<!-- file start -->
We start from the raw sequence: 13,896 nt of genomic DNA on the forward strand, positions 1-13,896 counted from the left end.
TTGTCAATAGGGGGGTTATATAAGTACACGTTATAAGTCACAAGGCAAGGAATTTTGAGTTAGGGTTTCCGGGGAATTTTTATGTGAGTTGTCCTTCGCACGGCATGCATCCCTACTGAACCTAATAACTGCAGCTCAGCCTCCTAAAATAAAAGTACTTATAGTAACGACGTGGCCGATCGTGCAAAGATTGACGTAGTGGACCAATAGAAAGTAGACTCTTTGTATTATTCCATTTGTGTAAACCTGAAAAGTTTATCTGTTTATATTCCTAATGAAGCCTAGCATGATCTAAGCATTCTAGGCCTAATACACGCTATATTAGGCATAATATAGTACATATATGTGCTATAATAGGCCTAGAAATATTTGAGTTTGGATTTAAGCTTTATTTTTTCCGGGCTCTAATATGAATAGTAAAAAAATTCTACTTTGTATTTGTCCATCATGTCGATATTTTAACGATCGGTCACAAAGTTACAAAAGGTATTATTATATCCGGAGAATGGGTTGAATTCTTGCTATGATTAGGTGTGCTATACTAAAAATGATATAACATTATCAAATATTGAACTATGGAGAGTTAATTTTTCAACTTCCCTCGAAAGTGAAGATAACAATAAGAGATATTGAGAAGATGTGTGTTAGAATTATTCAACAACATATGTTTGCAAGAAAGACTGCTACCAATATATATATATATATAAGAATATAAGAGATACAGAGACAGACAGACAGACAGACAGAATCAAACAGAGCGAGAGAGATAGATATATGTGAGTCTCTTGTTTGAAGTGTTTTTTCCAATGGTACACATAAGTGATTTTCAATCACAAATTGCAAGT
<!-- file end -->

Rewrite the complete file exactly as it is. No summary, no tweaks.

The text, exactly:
We start from the raw sequence: 13,896 nt of genomic DNA on the forward strand, positions 1-13,896 counted from the left end.
TTGTCAATAGGGGGGTTATATAAGTACACGTTATAAGTCACAAGGCAAGGAATTTTGAGTTAGGGTTTCCGGGGAATTTTTATGTGAGTTGTCCTTCGCACGGCATGCATCCCTACTGAACCTAATAACTGCAGCTCAGCCTCCTAAAATAAAAGTACTTATAGTAACGACGTGGCCGATCGTGCAAAGATTGACGTAGTGGACCAATAGAAAGTAGACTCTTTGTATTATTCCATTTGTGTAAACCTGAAAAGTTTATCTGTTTATATTCCTAATGAAGCCTAGCATGATCTAAGCATTCTAGGCCTAATACACGCTATATTAGGCATAATATAGTACATATATGTGCTATAATAGGCCTAGAAATATTTGAGTTTGGATTTAAGCTTTATTTTTTCCGGGCTCTAATATGAATAGTAAAAAAATTCTACTTTGTATTTGTCCATCATGTCGATATTTTAACGATCGGTCACAAAGTTACAAAAGGTATTATTATATCCGGAGAATGGGTTGAATTCTTGCTATGATTAGGTGTGCTATACTAAAAATGATATAACATTATCAAATATTGAACTATGGAGAGTTAATTTTTCAACTTCCCTCGAAAGTGAAGATAACAATAAGAGATATTGAGAAGATGTGTGTTAGAATTATTCAACAACATATGTTTGCAAGAAAGACTGCTACCAATATATATATATATATAAGAATATAAGAGATACAGAGACAGACAGACAGACAGACAGAATCAAACAGAGCGAGAGAGATAGATATATGTGAGTCTCTTGTTTGAAGTGTTTTTTCCAATGGTACACATAAGTGATTTTCAATCACAAATTGCAAGT